Abdulmutallab had trained in Yemen, but had become increasingly radical during his time in Britain. The security services and police are concerned that British university campuses have become breeding grounds for extremism. Neighbours told The Telegraph on Sunday night that they had last seen Abdulwahab at the 1930s semi-detached house in Luton, Beds, two and a half weeks ago. The couple have two young girls and a baby son. His wife, Mona, a Swedish citizen, is said to run a home beauty company.

Tahir Hussain, 33, a taxi driver who lives nearby, said: “I used to see him around often. He didn’t say much but seemed nice. I used to see him walking with his kids.

“I was shocked when I heard what happened because I never thought he could do such a thing.”

Mr Hussain said that the couple had been living there for a year and that Abdulwahab used to go to Friday prayers at the Islamic Centre in Luton.

The bomber had recently advertised on a Muslim dating site for a second wife, saying he was looking for a “lady 25

30 who lives in UK for marriage”. The site, Muslima. com, said he was born in Baghdad, Iraq, and moved to Sweden in 1992 and then to Britain in 2001 to study for a degree in physical therapy, marrying in 2004.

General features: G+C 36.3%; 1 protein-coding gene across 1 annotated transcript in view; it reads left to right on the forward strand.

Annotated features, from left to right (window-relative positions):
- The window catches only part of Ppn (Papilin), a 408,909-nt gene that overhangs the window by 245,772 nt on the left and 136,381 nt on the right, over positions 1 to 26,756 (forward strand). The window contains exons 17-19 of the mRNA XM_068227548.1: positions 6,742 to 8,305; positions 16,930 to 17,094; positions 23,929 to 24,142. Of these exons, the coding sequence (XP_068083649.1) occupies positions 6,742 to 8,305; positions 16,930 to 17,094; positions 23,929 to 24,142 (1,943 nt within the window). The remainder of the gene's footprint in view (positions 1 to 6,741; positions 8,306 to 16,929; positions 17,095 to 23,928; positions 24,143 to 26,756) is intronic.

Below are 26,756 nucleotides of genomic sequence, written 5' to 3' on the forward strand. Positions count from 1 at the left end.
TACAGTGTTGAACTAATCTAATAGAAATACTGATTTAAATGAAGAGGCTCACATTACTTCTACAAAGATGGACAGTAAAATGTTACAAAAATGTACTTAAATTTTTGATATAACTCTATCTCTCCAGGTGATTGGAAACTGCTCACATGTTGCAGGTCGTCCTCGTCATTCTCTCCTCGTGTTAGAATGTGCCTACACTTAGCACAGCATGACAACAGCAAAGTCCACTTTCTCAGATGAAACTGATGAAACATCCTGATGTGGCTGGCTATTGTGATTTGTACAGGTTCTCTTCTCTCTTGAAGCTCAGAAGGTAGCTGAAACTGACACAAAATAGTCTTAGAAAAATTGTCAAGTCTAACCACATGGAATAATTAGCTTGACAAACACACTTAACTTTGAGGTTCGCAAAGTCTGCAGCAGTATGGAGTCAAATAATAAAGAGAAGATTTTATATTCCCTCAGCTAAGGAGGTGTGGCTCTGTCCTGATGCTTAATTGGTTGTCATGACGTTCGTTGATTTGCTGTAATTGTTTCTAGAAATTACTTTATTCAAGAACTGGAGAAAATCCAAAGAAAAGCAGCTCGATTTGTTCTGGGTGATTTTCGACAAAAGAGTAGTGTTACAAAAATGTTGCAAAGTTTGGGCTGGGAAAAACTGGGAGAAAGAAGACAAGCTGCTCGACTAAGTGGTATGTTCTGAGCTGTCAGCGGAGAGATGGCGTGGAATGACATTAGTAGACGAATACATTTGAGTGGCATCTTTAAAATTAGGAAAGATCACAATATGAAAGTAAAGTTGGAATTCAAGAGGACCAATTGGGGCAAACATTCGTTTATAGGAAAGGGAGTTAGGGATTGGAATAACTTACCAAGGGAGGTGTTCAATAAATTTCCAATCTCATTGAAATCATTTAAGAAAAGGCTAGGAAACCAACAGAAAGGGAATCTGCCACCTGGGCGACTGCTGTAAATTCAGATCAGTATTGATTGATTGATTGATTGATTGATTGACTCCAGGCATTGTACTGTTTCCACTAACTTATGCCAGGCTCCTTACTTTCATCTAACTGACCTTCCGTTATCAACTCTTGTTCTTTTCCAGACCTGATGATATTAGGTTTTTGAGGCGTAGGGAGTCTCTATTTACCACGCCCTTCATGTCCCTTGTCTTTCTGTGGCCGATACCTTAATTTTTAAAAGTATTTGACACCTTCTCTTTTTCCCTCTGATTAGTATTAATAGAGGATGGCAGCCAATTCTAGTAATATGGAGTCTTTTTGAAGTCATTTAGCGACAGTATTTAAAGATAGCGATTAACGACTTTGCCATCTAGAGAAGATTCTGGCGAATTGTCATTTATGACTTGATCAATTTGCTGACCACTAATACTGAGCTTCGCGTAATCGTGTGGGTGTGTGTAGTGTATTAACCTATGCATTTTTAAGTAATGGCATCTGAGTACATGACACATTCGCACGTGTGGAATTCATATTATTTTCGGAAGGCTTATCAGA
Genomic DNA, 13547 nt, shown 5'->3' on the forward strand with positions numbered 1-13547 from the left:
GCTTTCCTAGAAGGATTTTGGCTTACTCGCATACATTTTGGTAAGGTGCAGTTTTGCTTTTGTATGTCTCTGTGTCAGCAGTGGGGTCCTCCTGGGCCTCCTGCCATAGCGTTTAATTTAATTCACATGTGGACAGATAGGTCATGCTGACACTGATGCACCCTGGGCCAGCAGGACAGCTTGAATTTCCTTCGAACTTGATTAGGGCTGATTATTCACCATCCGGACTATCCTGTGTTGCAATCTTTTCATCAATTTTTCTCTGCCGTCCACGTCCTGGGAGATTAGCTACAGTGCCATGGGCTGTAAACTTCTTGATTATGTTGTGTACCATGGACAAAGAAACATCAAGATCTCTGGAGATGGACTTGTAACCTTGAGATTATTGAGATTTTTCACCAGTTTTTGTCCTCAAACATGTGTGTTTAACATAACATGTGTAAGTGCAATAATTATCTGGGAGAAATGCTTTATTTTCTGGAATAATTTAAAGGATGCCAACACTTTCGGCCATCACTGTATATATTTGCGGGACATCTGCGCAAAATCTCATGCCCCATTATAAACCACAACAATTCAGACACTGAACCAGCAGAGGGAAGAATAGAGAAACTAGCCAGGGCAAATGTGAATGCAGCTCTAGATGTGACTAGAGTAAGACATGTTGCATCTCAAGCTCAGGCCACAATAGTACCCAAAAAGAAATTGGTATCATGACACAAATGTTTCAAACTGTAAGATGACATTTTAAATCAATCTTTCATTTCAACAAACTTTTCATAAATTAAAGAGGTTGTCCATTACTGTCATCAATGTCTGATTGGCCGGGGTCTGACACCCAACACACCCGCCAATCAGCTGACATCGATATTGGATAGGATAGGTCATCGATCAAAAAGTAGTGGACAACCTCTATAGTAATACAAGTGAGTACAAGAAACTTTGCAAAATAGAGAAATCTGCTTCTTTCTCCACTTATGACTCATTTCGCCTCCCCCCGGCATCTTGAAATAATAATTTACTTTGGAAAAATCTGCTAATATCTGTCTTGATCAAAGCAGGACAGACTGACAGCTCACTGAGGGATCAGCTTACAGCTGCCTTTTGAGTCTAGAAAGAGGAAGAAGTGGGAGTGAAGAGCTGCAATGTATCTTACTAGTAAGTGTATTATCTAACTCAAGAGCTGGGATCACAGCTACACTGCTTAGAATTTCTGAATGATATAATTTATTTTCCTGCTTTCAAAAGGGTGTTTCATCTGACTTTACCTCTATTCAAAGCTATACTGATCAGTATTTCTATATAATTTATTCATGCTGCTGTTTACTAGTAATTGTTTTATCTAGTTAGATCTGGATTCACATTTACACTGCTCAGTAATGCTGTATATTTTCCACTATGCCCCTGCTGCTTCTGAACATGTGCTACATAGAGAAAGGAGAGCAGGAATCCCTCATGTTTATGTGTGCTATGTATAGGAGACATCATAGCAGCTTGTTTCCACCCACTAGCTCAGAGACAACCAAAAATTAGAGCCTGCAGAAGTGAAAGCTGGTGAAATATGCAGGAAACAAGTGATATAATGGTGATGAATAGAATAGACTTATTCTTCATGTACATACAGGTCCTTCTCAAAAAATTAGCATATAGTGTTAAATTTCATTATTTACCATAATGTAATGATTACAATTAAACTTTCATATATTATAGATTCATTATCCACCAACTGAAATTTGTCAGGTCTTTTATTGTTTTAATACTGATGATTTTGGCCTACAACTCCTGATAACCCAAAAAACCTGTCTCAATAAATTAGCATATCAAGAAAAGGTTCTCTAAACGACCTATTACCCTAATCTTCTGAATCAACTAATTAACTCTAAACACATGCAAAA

On his Facebook page, he included a group called Yawm al-Qiyaamah, meaning Day of Judgment, that featured a montage of Tower Bridge in flames.

Reports from Sweden said Abdulwahab was shouting in Arabic and carrying six

Taimur Abdulwahab al-Abdaly, who blew himself up in Stockholm, lived in Luton until just two weeks ago pipe-bombs, one of which exploded, along with a rucksack full of nails and explosives.

A paramedic said the bomber had no injuries to the face or body in general but looked as if he had been carrying something that exploded in his stomach. One witness said the bomber had worked as a sandwich board advertiser in a shopping area.

Carl Bildt, the Swedish foreign minister, said it was “a most worrying attempt at a terrorist attack”, adding that it “failed – but could have been truly catastrophic”.

Theresa May, the Home Secretary, said: “The Swedish government have indicated they believe this was a terrorist attack. We will be talking to them about the details of that attack.”

Abdulwahab’s father, Thamer, 61, who lives in Tranås, south of Stockholm, said his son had been at the family home last Friday.